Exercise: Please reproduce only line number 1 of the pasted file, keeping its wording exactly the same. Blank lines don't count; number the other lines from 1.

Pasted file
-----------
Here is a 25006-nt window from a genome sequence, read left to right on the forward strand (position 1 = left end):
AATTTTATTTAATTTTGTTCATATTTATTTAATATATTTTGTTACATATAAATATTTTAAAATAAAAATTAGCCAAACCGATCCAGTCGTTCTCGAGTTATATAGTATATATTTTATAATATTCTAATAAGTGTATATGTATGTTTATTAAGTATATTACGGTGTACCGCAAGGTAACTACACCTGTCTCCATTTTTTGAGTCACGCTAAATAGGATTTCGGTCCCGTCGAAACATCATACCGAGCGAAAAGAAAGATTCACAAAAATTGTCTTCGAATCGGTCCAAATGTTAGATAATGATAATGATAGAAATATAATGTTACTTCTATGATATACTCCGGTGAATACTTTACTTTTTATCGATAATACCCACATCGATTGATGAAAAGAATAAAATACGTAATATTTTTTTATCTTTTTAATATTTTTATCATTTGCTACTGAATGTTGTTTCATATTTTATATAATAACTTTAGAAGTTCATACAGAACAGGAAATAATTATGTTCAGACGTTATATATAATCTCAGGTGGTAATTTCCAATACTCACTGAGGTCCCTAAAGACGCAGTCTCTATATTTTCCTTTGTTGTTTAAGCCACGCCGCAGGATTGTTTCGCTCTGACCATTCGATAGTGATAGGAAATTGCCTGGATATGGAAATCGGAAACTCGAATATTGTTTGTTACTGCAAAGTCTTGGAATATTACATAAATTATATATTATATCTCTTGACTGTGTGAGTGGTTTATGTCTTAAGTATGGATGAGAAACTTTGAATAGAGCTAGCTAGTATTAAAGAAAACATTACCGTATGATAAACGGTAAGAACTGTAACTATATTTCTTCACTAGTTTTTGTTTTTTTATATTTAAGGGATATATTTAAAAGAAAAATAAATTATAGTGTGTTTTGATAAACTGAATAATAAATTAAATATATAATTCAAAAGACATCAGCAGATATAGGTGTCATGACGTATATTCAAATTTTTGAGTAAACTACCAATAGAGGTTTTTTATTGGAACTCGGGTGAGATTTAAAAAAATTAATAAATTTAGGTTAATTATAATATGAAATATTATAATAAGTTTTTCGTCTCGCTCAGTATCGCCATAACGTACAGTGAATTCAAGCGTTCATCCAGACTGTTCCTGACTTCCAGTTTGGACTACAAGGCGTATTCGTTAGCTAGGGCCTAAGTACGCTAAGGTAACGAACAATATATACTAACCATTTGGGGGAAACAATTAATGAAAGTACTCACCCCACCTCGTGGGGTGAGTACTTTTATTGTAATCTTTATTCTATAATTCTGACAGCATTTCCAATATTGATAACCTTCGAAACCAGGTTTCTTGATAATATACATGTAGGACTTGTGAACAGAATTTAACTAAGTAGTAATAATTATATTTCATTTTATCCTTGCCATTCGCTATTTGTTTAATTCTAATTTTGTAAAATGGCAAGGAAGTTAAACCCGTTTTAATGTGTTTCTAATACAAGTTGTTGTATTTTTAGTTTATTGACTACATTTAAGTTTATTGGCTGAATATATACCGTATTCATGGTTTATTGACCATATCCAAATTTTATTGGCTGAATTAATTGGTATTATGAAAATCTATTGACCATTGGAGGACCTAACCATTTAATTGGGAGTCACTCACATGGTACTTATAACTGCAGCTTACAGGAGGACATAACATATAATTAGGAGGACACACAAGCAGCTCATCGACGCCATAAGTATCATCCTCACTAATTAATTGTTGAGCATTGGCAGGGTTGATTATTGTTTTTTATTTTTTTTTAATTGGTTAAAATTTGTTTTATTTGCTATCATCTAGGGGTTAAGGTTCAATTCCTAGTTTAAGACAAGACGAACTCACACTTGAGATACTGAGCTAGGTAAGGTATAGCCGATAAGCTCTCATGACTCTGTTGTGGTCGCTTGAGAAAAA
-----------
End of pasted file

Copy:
Here is a 25006-nt window from a genome sequence, read left to right on the forward strand (position 1 = left end):